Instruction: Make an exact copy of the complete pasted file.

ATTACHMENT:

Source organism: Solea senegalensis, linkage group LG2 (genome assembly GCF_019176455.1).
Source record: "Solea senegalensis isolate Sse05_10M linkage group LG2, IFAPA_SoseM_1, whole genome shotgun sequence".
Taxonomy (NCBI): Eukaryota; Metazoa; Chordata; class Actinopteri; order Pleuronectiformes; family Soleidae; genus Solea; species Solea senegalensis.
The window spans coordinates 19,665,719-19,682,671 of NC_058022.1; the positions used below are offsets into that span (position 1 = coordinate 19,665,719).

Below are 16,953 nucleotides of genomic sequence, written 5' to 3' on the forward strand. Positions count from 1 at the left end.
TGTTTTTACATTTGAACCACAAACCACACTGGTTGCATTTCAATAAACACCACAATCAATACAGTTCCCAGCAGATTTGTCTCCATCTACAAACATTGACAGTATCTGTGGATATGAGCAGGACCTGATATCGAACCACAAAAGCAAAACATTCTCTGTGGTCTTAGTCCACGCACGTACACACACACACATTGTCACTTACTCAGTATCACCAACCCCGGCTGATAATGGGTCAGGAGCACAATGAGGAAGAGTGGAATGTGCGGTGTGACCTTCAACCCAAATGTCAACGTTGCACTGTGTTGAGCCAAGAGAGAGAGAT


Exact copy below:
Source organism: Solea senegalensis, linkage group LG2 (genome assembly GCF_019176455.1).
Source record: "Solea senegalensis isolate Sse05_10M linkage group LG2, IFAPA_SoseM_1, whole genome shotgun sequence".
Taxonomy (NCBI): Eukaryota; Metazoa; Chordata; class Actinopteri; order Pleuronectiformes; family Soleidae; genus Solea; species Solea senegalensis.
The window spans coordinates 19,665,719-19,682,671 of NC_058022.1; the positions used below are offsets into that span (position 1 = coordinate 19,665,719).

Below are 16,953 nucleotides of genomic sequence, written 5' to 3' on the forward strand. Positions count from 1 at the left end.
TGTTTTTACATTTGAACCACAAACCACACTGGTTGCATTTCAATAAACACCACAATCAATACAGTTCCCAGCAGATTTGTCTCCATCTACAAACATTGACAGTATCTGTGGATATGAGCAGGACCTGATATCGAACCACAAAAGCAAAACATTCTCTGTGGTCTTAGTCCACGCACGTACACACACACACATTGTCACTTACTCAGTATCACCAACCCCGGCTGATAATGGGTCAGGAGCACAATGAGGAAGAGTGGAATGTGCGGTGTGACCTTCAACCCAAATGTCAACGTTGCACTGTGTTGAGCCAAGAGAGAGAGAT